If you're building tall, consider taking an appropriate food Pantheon (Sun God or Goddess of the Hunt) as an alternative to those beliefs listed below if your starting terrain allows it. A faith Pantheon is also a good idea as tall empires tend to have a disadvantage to faith gain. In fact, it's good for the wide-builders too, in order to maximise faith output and hence maximise the amount of religious buildings that can be built.

Messenger of the Gods (Wide-building Egypt favoured)

A good way of offsetting the increased technology costs of building new cities.

Sacred Waters (Wide-building Egypt favoured)

So long as you place as many of your cities as possible on rivers, you have a good stab at denting the unhappiness problems from having so many cities.

Faith Healers (Early-rushing Egypt favoured)

In friendly lands, your units will heal half their health a turn. Wounded War Chariots can rapidly rush home, get to full health in two turns or less and rapidly get back to fighting once again.

God of Craftsmen

For the tall-builders, this helps with early wonders. For the wide-builders, this helps get Burial Tombs up sooner. For the warmongers, this is great for spamming War Chariots.

Ancestor Worship (Wide-building Egypt favoured)

Social Policy costs will rise a lot with plenty of cities, so this helps to offset that. It's also a way of getting cities to expand their borders faster without having to build cultural buildings, so you can focus on getting Burial Tombs built.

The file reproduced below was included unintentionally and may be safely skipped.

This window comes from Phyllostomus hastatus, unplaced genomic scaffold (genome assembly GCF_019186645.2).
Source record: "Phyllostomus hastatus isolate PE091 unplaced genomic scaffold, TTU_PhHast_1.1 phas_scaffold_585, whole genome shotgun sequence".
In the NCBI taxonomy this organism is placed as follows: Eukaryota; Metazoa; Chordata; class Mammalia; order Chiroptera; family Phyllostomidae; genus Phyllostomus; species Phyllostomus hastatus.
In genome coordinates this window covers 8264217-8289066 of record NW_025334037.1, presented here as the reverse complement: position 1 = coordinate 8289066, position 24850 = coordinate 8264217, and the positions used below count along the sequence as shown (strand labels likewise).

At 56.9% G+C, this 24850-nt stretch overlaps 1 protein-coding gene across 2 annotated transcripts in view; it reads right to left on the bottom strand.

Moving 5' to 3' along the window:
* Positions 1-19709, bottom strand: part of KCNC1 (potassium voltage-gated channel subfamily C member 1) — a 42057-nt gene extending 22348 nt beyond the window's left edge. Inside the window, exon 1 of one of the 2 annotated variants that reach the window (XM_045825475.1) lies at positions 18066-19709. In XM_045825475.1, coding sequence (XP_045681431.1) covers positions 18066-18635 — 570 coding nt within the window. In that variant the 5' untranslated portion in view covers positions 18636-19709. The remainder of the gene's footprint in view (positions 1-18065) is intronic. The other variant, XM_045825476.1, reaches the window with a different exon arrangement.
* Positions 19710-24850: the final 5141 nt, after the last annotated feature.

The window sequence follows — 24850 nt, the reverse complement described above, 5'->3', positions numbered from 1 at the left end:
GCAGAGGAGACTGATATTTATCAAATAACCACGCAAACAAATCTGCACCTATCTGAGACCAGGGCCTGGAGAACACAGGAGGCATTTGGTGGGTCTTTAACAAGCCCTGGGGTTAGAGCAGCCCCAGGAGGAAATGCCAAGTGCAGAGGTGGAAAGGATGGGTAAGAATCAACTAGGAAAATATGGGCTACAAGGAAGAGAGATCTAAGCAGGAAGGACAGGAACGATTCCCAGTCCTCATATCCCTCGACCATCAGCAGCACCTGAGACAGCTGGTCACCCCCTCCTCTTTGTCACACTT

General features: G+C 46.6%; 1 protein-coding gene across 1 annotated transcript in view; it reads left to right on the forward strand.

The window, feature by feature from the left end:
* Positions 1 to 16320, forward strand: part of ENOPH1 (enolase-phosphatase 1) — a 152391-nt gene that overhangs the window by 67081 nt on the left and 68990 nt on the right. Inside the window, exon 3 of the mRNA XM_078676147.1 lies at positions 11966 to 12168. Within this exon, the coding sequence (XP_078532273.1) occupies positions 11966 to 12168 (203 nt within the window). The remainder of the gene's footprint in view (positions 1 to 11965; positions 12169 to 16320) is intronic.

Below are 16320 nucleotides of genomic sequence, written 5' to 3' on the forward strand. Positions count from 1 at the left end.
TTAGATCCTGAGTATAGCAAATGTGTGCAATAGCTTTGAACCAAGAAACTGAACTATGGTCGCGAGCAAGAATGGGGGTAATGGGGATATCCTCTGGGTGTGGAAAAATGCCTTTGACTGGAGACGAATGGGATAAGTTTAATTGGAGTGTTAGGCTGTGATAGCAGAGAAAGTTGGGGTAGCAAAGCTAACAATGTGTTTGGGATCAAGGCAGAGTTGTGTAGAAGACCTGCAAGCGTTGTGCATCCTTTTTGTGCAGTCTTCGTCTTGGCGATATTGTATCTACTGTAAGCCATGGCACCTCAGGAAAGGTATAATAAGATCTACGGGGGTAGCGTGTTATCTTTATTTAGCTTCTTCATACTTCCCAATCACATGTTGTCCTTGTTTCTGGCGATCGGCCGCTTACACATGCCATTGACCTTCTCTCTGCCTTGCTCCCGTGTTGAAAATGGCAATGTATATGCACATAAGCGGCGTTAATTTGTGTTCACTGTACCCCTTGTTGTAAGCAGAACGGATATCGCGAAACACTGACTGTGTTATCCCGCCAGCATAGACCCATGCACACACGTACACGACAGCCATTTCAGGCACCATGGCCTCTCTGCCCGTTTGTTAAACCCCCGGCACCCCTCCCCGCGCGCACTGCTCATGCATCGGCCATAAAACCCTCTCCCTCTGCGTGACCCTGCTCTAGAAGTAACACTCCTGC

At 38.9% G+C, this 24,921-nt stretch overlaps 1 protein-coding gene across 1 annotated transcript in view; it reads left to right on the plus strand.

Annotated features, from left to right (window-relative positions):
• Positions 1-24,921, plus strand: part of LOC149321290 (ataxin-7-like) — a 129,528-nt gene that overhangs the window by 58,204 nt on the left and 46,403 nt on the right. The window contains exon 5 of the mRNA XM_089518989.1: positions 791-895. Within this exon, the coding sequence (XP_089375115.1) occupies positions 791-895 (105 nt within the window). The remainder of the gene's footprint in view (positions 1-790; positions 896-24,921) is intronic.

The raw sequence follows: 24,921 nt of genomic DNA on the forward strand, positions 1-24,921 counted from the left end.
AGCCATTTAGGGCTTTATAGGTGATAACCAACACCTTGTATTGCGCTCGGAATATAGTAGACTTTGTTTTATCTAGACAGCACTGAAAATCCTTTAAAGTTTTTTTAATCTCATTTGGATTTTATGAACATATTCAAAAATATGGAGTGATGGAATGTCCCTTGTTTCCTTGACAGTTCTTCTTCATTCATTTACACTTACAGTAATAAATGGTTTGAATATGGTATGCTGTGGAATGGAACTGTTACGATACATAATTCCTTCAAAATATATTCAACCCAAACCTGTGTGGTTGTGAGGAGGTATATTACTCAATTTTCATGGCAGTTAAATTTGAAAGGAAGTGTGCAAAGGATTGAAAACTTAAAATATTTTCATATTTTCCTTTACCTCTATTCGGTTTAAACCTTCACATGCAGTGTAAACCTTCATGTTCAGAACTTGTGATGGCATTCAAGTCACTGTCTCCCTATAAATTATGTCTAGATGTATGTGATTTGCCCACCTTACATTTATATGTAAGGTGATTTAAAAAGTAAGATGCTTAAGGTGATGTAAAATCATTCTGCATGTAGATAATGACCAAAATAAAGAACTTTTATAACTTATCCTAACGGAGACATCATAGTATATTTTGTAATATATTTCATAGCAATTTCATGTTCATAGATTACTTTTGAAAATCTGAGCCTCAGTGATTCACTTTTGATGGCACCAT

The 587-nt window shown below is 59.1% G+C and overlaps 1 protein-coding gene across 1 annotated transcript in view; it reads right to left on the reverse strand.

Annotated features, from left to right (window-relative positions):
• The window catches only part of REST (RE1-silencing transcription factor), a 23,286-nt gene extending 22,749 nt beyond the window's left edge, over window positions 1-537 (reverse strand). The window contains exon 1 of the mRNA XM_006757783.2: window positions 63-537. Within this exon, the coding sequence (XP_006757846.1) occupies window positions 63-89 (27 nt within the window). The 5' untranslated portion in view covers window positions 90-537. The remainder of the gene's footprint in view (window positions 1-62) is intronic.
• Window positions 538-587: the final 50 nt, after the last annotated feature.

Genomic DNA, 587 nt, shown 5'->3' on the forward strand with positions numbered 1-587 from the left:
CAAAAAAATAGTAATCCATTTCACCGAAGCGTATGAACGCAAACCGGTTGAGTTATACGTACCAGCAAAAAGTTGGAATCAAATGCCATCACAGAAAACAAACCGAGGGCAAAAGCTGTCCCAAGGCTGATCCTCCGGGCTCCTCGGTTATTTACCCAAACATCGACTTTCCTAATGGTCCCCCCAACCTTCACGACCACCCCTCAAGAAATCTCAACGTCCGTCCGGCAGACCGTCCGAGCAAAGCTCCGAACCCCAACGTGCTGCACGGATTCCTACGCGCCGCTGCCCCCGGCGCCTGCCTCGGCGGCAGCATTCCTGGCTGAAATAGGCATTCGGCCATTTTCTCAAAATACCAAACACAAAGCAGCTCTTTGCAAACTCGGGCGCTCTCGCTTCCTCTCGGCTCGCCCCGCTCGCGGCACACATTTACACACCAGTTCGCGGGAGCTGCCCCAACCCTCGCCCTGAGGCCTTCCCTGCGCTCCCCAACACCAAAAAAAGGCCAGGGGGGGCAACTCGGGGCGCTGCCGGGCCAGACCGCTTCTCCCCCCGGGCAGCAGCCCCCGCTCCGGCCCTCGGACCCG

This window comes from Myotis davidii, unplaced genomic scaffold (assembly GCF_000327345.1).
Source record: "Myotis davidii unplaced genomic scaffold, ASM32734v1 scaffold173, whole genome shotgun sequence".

Monument to the Gods (Tall-building Egypt favoured)

Well, this had to be brought up sooner or later. If you want to rush early wonders, this can up your odds of success a little, but the fact this is the only Pantheon that obsoletes weakens its potential immensely.

Fertility Rites (Tall-building Egypt favoured)

Helps your cities to grow a little bit faster, hence reaching larger sizes sooner.


Tithe (Tall-building Egypt favoured)

A great source of cash for Research Agreements, buying buildings or units with or suchlike.

Pilgrimage (Wide-building Egypt favoured)

The best option for religious building spammers so long as you can get your religion spread outside your own lands. Grabbing Religious Texts or Itinerant Preachers as an Enhancer belief will go well with this.

Ceremonial Burial (Wide-building Egypt favoured)

It's hardly the greatest source of happiness around, but if you're spamming cities, you'll need all the happiness you can get.

Church Property or Initiation Rites (Wide-building Egypt favoured)

With the money offered here, you can simply buy happiness buildings rather than having to build lots of them, meaning you don't need to spend as long between building new cities.

World Church

A way to chew through Social Policies faster, which is particularly useful for getting Aesthetics finished quickly for its tourism boost, or reforming your religion and getting Sacred Sites sooner.


Divine Inspiration (Tall-building Egypt favoured)

Usually, it's wide empires that have the advantage to faith generation. Let's turn the tables. Watch the faith pour in! And, come the industrial era, spam those GWAMs! This is a Follower belief that Egypt can make more use of than anyone else.

Pagodas (Wide-building Egypt favoured)

The best of the faith-purchased buildings generally speaking, due to the fact it contributes more happiness than any of the others.

Mosques (Wide-building Egypt favoured)